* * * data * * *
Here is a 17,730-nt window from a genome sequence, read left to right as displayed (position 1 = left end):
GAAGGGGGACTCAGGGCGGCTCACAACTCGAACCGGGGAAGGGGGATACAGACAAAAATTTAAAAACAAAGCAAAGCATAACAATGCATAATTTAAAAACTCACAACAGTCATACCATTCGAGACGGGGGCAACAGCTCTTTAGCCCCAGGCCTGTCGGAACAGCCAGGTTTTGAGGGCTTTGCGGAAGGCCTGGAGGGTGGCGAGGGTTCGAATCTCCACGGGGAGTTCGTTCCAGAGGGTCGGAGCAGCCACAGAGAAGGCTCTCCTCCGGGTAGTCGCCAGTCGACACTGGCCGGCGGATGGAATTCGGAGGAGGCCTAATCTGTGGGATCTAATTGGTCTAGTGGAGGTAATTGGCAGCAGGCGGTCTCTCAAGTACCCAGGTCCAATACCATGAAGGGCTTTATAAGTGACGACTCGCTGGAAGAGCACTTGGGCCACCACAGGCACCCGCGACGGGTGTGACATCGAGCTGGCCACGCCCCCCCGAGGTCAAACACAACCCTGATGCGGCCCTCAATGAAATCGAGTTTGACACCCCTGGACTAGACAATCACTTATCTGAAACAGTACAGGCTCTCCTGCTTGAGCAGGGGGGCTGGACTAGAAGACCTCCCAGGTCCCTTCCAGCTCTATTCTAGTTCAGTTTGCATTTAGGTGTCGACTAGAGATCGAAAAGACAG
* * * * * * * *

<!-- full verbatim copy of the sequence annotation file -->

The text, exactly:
Here is a 17,730-nt window from a genome sequence, read left to right as displayed (position 1 = left end):
GAAGGGGGACTCAGGGCGGCTCACAACTCGAACCGGGGAAGGGGGATACAGACAAAAATTTAAAAACAAAGCAAAGCATAACAATGCATAATTTAAAAACTCACAACAGTCATACCATTCGAGACGGGGGCAACAGCTCTTTAGCCCCAGGCCTGTCGGAACAGCCAGGTTTTGAGGGCTTTGCGGAAGGCCTGGAGGGTGGCGAGGGTTCGAATCTCCACGGGGAGTTCGTTCCAGAGGGTCGGAGCAGCCACAGAGAAGGCTCTCCTCCGGGTAGTCGCCAGTCGACACTGGCCGGCGGATGGAATTCGGAGGAGGCCTAATCTGTGGGATCTAATTGGTCTAGTGGAGGTAATTGGCAGCAGGCGGTCTCTCAAGTACCCAGGTCCAATACCATGAAGGGCTTTATAAGTGACGACTCGCTGGAAGAGCACTTGGGCCACCACAGGCACCCGCGACGGGTGTGACATCGAGCTGGCCACGCCCCCCCGAGGTCAAACACAACCCTGATGCGGCCCTCAATGAAATCGAGTTTGACACCCCTGGACTAGACAATCACTTATCTGAAACAGTACAGGCTCTCCTGCTTGAGCAGGGGGGCTGGACTAGAAGACCTCCCAGGTCCCTTCCAGCTCTATTCTAGTTCAGTTTGCATTTAGGTGTCGACTAGAGATCGAAAAGACAG